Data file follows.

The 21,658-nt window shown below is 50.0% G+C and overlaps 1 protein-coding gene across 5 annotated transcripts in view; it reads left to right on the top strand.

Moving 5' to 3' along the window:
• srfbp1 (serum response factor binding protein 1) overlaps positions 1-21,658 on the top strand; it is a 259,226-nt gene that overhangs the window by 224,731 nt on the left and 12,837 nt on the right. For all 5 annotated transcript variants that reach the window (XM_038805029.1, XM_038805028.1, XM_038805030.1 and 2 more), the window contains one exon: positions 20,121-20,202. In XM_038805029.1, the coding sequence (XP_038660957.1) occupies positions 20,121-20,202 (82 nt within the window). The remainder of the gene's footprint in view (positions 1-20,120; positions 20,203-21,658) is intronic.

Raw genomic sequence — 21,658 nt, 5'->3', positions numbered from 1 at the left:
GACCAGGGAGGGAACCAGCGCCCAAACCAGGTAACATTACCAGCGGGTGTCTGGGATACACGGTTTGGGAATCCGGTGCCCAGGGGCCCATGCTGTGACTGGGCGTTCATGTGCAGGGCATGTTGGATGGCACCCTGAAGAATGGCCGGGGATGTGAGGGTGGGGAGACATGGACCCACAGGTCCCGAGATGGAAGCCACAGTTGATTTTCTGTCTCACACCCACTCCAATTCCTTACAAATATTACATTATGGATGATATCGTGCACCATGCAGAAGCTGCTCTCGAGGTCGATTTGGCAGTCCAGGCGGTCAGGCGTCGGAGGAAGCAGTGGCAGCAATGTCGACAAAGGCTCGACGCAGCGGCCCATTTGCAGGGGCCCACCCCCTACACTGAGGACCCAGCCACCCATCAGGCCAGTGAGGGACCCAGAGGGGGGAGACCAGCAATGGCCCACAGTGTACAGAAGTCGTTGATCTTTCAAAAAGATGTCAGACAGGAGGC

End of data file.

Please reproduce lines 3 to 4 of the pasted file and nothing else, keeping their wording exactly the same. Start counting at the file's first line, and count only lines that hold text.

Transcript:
• srfbp1 (serum response factor binding protein 1) overlaps positions 1-21,658 on the top strand; it is a 259,226-nt gene that overhangs the window by 224,731 nt on the left and 12,837 nt on the right. For all 5 annotated transcript variants that reach the window (XM_038805029.1, XM_038805028.1, XM_038805030.1 and 2 more), the window contains one exon: positions 20,121-20,202. In XM_038805029.1, the coding sequence (XP_038660957.1) occupies positions 20,121-20,202 (82 nt within the window). The remainder of the gene's footprint in view (positions 1-20,120; positions 20,203-21,658) is intronic.

Raw genomic sequence — 21,658 nt, 5'->3', positions numbered from 1 at the left: